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prfsnl_gmr
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Re: Games Beaten 2020

by prfsnl_gmr Mon Mar 30, 2020 11:46 am

@pook99

Finally! Someone else who appreciates Other M for what it is...a solid action game with interesting design and great boss battles. Your thoughts on the game nearly match mine completely. (I was a bit more critical of the “hidden object” puzzles at certain points in the game.)

Also, did you unlock the hidden “true” final boss? It was so, so awesome.
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Re: Games Beaten 2020

by MrPopo Mon Mar 30, 2020 12:44 pm

prfsnl_gmr wrote:@pook99

Finally! Someone else who appreciates Other M for what it is...a solid action game with interesting design and great boss battles. Your thoughts on the game nearly match mine completely. (I was a bit more critical of the “hidden object” puzzles at certain points in the game.)

Also, did you unlock the hidden “true” final boss? It was so, so awesome.

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prfsnl_gmr
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Re: Games Beaten 2020

by prfsnl_gmr Mon Mar 30, 2020 3:22 pm

:lol: :lol: :lol:

Oh yeah...I forgot you liked it too.
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Ack
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Re: Games Beaten 2020

by Ack Tue Mar 31, 2020 12:52 pm

1. The Legend of Zelda: Link's Awakening (Switch)(Adventure)
2. Final Fight [Japanese Version] (Switch)(Beat 'Em Up)
3. Ziggurat (PC)(FPS)
4. Magrunner: Dark Pulse (PC)(FPS)
5. The King of Dragons [Japanese](Arcade)(Beat 'Em Up)

6. Captain Commando [Japanese](Arcade)(Beat 'Em Up)
7. Knights of the Round [Japanese](Arcade)(Beat 'Em Up)
8. The Witcher (PC)(RPG)

9. Tenchi wo Kurau II(Arcade)(Beat 'Em Up)
10. Dark Sun: Shattered Lands (PC)(RPG)

11. Lichdom: Battlemage (PC)(FPS/RPG Hybrid)
12. Star Wars: Republic Commando (PC)(FPS)

13. DOOM 64 (PC)(FPS)
14. Half Dead 2 (PC)(Adventure)

15. Powered Gear - Strategic Variant Armor Equipment (Arcade)(Beat 'Em Up)
16. Torchlight II (PC)(RPG)


Powered Gear

Powered Gear is the original name for what released in the US as Armored Warriors, the mecha beat 'em up that formed the basis for Cyberbots and offered up some characters to the Marvel vs. Capcom series. There aren't many changes between the Japan release and the US localization beyond Japanese text being translated and Jin's name changing to Rash at the time (which was later dropped, as he again became Jin in the MvC series). Beyond that, it's the same game.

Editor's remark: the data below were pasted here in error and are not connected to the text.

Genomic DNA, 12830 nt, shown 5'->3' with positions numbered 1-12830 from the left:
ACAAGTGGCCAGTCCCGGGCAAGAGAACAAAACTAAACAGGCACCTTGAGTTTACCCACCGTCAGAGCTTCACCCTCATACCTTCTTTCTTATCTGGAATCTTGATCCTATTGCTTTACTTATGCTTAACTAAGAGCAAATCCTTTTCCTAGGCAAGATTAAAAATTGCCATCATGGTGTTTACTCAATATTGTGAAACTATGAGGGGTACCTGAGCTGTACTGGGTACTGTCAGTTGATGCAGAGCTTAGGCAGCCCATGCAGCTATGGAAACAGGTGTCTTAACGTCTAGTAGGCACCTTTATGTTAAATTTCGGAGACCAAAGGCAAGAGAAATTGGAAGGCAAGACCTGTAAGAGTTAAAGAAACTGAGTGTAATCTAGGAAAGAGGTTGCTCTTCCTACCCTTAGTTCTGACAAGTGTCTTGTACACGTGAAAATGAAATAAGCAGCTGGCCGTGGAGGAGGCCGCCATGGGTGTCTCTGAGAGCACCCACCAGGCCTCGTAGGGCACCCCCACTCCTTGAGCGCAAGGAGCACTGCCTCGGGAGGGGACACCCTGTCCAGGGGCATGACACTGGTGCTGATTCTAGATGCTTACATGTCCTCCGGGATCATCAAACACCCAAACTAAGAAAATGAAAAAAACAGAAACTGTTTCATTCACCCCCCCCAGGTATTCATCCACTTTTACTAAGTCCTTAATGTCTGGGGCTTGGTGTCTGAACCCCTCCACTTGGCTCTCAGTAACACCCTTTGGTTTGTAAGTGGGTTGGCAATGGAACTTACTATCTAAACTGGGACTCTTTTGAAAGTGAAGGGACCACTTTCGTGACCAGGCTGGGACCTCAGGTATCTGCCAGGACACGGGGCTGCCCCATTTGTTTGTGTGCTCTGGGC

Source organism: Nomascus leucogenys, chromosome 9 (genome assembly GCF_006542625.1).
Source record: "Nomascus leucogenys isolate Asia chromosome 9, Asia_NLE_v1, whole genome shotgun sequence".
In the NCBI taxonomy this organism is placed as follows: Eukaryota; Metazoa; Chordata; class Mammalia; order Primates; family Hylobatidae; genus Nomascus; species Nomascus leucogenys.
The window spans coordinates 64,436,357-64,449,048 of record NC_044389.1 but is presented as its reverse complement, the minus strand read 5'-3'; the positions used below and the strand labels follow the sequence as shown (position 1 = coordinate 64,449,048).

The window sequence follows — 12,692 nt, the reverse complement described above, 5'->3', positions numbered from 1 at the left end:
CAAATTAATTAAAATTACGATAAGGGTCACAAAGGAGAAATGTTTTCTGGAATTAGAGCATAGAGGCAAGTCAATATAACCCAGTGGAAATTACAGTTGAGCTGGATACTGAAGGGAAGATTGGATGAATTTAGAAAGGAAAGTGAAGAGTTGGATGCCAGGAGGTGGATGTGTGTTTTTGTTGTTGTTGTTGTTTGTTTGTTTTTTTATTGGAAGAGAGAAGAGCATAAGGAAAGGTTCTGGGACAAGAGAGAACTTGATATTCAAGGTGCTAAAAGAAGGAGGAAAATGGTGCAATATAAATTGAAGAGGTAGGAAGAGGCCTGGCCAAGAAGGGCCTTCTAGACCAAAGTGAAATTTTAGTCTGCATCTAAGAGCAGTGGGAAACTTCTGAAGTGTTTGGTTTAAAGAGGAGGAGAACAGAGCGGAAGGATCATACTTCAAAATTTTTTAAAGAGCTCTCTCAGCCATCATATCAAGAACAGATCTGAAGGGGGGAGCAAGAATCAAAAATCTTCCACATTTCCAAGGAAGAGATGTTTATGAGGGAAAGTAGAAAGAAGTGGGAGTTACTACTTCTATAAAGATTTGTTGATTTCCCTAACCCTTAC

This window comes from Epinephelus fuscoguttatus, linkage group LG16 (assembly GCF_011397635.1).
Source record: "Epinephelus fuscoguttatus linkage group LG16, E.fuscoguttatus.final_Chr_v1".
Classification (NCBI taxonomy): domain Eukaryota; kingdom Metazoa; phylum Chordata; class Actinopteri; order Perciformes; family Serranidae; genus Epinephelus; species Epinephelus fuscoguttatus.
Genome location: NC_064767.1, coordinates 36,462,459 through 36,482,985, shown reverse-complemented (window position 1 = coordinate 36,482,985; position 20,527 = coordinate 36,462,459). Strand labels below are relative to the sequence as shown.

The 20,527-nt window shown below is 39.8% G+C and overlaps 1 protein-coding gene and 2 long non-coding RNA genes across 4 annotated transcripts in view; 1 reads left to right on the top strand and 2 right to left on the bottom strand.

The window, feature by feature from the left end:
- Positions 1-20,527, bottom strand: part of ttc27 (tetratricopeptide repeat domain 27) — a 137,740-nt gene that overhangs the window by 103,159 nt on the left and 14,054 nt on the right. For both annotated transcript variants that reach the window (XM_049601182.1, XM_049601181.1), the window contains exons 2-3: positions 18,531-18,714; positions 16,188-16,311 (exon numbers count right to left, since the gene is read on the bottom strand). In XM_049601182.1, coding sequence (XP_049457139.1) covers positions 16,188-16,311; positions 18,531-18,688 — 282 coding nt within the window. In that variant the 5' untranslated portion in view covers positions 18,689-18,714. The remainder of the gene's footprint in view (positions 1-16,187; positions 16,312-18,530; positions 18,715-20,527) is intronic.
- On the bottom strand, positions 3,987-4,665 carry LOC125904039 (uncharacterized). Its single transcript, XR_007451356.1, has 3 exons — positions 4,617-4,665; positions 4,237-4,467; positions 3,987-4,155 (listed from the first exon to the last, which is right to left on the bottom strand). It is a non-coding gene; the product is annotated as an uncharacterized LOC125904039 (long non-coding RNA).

What game is that? Ridiculous robot carnage is what it is! You're on a secret mission to take back an alien planet under invasion from other forces...but you're also there to covertly take the planet for Earth. Enough about the plot though, as this game is about fighting a bunch of giant robots, ripping off their limbs, and then deciding if you want to strap those limbs onto yourself to use to rip apart more robots. Oh, and stepping on people. That's important too.

There is a beauty in the mayhem of Powered Gear, but it's also not an easy experience partly because the customization options presented in different levels can become so deep. Some parts work better than others in different situations, so perfecting this title comes down heavily to understanding how to use the different parts to the best of their abilities as well as when. It can be daunting, and the enemy isn't exactly going to relent while you figure it out. If you want something with a lot of replayability, Powered Gear/Armored Warriors is a fantastic choice. It's also beautiful in its mid-90s 2D sprite glory. It makes sense, considering this is the beat 'em up Capcom made after Alien vs. Predator.

Torchlight II

If Torchlight was an attempt to build on the success of Diablo, Torchlight II is Diablo II, but in a way that builds successfully on the formula in interesting ways. That's not to say that Torchlight wasn't successfully in building off Diablo, but there was always an element of their experiment that felt...limited. The sequel refines some of these ideas, builds others, and drops things that were problems even back in the Diablo 2 era. It's not perfect, and there are still some rough areas, but the continuation of the vision from Torchlight to its sequel is sound.

In Torchlight II, one of the main heroes has now taken the heart of the first game's big bad and is on some kind of terrible journey, ravaging everything in his wake and pushing towards the center of all magic that is the gate between the realm of the living and the netherworld. The other main heroes fight against him but don't succeed, so it falls down to you as one of the new classes to try and turn the tide, warn those in his wake, and help those left behind in ruin. You generally only end up helping those survivors, as he's always a few steps ahead, but whatever. By the end of the game, you'll actually discover his intentions weren't necessarily bad either, but that's for you to learn for yourself.

Instead of the three typical archetypes of the previous game, you now have four classes: spellcaster, DPS dealer, tank, and ranged specialist. They change up how these work a bit for the most part, so three of the four classes feel fresh. And while they don't have the absurd overpowering build potential of something like the dual-classing Titan Quest, they still give enough options to let players create and focus down certain trees however they want while also encouraging the continued drive to max level by capping how far different skills can progress at times. Reach certain break points, and the skills also gain new abilities, like increased range or faster cast times, which can completely change how you use them.